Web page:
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Horticultural market mothballed

The Botswana Horticultural Market (BHM) has seized operations after it failed to achieve its objectives while its financial performance was sluggish.

According to the Ministry of Agricultural Development and Food Security’s chief information and public relations officer, Boikhutso Rabasha, the board of BHM has taken the decision to mothball the operations of the market, following its unsatisfactory performance.

“The market is not performing according to the objective originally set for the market. The closure would allow the Board to come up with a new strategy to benefit the stakeholders especially farmers,” she said. Three months ago, government gave up in its last attempt to save the troubled BHM as the Ministry decided to stop paying rentals for the market. The government has been paying rentals for BHM’s warehouse at Broadhurst since its inception in 2008 through a grant.

Initially, government was supposed to inject P10.5 million with the Botswana Development Corporation (BDC) contributing P9.5 million, while the remaining P30 million was to be sourced from financiers through loans. The government delivered the P10.5 million it was supposed to inject, which was used to upgrade infrastructure and pay rentals for the warehouse.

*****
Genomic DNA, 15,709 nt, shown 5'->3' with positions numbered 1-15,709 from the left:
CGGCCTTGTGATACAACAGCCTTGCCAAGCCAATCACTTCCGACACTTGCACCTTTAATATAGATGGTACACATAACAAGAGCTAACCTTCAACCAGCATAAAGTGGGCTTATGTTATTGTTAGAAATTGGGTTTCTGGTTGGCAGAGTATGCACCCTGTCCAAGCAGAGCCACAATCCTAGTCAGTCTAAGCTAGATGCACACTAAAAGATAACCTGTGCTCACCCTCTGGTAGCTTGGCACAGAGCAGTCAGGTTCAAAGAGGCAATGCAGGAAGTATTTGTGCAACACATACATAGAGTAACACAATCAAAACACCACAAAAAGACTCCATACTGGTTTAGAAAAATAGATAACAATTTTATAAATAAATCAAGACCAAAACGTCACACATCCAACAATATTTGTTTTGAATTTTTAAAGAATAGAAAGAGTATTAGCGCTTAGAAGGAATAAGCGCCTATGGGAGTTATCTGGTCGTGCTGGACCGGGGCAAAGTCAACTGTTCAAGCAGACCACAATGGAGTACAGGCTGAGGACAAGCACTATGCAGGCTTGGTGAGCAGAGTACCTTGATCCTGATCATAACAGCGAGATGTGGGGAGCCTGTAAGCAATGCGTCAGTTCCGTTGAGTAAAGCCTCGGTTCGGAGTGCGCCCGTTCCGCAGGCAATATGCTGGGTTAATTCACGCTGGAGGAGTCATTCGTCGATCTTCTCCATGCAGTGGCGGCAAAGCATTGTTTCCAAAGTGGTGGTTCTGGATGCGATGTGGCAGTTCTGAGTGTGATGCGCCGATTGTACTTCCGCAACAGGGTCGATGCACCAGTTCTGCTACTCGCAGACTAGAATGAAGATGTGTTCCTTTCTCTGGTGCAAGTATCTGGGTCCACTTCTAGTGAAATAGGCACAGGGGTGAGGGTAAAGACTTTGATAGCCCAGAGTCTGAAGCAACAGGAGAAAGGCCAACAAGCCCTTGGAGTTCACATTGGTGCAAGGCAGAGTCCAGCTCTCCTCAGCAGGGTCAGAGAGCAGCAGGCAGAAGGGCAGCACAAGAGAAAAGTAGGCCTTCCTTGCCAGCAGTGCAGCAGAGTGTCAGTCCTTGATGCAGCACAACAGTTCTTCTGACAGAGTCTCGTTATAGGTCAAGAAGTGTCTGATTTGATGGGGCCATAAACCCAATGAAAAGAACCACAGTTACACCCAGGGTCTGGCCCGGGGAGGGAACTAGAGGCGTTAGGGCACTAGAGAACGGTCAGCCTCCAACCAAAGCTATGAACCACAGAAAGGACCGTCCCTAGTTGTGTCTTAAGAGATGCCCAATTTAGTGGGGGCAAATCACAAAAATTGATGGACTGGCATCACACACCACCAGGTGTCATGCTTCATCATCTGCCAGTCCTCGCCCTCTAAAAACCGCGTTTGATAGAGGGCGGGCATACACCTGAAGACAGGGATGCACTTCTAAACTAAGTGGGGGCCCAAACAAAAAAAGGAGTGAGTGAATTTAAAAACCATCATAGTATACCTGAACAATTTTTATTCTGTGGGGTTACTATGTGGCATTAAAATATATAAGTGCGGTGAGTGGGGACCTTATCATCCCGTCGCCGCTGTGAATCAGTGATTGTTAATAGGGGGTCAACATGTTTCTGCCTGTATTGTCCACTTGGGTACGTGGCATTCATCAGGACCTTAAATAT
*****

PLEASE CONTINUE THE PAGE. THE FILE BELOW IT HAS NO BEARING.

Last year they pumped an additional P2 million into BHM, a move

that diluted BDC’s shares from 49% to 26%.

On government’s efforts to help revive the horticultural sector, Rabasha said the ministry recently took a decision to restrict the importation of produce following an assessment by extension staff.

The restriction included carrots, potatoes, cabbage, onions, tomatoes, lettuce and beetroot. She said the current production of the aforementioned crops is standing a 6,720 tonnes whilst the national demand is at 90,000 metric tonnes per annum.

While Botswana is self sufficient in beef, broiler meat and eggs, most of the other agricultural products are imported mainly from South Africa. Domestic maize production for 2016/17 stood at 8,812 tonnes, which falls far short of consumption needs of 300,000 tonnes of cereals, and virtually all maize used for poultry and pig feeding is imported.

According to the Ministry, the scale of imports demonstrates that demand exists, calling for the stimulation of a vibrant private agribusiness sector to service it.

 “These food imports represent a diverse set of markets both in key commodities as well as processed goods and associated industries worth more than P1.4 billion,” she said.




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